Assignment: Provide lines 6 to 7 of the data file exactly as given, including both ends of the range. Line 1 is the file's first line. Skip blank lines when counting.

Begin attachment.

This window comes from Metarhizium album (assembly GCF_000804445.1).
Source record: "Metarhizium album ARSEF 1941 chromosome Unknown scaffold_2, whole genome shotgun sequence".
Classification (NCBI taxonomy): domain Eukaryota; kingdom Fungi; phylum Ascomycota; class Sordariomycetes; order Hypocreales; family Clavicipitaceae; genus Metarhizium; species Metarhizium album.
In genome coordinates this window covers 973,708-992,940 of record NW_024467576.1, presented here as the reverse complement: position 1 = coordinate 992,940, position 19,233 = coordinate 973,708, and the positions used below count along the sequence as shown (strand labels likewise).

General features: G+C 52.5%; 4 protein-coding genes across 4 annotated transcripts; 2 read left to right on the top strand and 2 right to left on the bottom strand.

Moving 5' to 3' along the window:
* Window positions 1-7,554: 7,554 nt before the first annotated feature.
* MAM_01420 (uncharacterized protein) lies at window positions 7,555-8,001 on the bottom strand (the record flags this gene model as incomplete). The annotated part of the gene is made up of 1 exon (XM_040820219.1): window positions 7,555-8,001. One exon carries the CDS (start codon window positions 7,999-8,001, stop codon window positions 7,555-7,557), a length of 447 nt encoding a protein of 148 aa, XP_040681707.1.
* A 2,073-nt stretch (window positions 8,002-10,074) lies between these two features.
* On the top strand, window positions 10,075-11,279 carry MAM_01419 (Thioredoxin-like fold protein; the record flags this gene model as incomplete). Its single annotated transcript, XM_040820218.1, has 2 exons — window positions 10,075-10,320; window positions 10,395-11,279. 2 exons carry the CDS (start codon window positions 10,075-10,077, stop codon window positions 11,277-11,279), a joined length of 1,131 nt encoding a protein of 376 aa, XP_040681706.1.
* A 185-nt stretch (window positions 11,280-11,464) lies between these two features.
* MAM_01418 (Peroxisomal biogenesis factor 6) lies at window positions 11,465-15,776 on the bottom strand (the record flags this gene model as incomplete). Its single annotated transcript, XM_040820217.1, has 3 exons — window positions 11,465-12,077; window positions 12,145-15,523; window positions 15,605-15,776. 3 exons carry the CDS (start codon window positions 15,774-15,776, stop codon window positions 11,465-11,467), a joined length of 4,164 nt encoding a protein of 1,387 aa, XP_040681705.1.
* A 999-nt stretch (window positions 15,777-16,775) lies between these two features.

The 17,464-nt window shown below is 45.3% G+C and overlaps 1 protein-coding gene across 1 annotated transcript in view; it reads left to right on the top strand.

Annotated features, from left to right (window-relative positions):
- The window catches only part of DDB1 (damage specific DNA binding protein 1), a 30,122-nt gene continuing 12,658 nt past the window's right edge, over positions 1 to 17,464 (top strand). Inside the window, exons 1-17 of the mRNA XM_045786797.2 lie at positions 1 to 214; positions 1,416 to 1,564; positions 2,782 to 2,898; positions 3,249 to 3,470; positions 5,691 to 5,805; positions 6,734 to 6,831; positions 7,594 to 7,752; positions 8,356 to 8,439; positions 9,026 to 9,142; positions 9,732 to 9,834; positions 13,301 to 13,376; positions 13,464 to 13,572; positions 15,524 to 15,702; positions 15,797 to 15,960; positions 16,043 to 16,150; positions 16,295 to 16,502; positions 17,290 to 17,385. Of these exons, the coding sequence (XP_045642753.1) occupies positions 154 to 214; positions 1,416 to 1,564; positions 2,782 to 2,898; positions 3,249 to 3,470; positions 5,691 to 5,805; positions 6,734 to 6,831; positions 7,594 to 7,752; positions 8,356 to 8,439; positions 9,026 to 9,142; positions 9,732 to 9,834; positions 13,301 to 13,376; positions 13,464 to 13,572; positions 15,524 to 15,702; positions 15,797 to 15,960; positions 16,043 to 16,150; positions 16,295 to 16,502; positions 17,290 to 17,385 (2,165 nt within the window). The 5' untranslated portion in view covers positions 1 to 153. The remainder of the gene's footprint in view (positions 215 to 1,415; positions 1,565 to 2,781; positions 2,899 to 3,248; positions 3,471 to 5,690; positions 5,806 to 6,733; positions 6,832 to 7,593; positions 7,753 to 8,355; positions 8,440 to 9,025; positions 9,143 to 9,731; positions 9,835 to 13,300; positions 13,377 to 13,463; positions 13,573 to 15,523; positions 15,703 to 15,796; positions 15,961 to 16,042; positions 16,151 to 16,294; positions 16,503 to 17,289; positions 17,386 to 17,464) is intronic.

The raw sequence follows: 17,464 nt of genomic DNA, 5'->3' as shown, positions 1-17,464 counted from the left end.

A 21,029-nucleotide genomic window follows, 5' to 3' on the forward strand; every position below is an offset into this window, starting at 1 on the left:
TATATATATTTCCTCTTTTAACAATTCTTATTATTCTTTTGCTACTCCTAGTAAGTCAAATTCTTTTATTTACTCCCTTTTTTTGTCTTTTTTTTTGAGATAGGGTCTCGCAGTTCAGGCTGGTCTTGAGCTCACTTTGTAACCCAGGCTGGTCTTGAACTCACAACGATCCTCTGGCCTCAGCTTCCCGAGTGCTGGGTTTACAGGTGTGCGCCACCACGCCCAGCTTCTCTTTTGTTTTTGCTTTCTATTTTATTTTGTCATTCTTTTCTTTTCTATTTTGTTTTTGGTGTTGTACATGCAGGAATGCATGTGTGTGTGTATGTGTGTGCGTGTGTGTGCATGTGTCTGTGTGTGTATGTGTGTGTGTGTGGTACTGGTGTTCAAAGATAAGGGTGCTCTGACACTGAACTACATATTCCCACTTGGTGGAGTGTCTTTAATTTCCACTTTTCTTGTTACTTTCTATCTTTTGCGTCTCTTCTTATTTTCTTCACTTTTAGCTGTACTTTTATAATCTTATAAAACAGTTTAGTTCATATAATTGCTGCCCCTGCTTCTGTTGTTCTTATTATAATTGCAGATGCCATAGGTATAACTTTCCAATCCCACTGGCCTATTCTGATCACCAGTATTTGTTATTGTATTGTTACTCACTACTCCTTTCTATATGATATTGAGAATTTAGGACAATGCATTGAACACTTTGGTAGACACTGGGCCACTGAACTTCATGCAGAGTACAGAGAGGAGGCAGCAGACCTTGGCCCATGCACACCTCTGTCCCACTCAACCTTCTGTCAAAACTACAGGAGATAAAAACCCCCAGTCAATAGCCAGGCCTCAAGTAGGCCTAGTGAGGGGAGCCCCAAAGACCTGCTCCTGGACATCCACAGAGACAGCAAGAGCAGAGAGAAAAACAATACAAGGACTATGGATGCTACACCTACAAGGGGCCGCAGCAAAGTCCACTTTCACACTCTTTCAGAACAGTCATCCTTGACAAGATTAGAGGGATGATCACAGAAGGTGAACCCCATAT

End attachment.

Moving 5' to 3' along the window:
* Window positions 1-7,554: 7,554 nt before the first annotated feature.